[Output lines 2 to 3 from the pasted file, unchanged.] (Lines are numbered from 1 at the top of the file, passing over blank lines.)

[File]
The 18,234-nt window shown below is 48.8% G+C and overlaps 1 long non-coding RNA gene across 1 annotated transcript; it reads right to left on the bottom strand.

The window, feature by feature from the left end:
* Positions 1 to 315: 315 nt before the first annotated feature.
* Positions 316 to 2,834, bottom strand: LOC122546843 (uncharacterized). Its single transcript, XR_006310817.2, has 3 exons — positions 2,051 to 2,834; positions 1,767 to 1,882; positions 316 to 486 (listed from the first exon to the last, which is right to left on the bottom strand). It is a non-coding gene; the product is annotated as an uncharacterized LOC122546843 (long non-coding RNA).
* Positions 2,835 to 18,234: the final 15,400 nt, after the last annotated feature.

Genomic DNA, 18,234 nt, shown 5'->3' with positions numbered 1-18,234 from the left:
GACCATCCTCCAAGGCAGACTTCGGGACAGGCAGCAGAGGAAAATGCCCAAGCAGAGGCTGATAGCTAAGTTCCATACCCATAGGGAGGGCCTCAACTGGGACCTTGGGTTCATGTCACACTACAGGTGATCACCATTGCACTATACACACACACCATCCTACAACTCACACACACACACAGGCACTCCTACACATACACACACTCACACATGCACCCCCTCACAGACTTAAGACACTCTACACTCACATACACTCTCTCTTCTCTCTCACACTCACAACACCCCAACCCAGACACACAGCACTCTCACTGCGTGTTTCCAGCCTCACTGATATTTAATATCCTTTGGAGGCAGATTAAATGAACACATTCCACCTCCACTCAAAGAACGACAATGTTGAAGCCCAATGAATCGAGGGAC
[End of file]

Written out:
The window, feature by feature from the left end:
* Positions 1 to 315: 315 nt before the first annotated feature.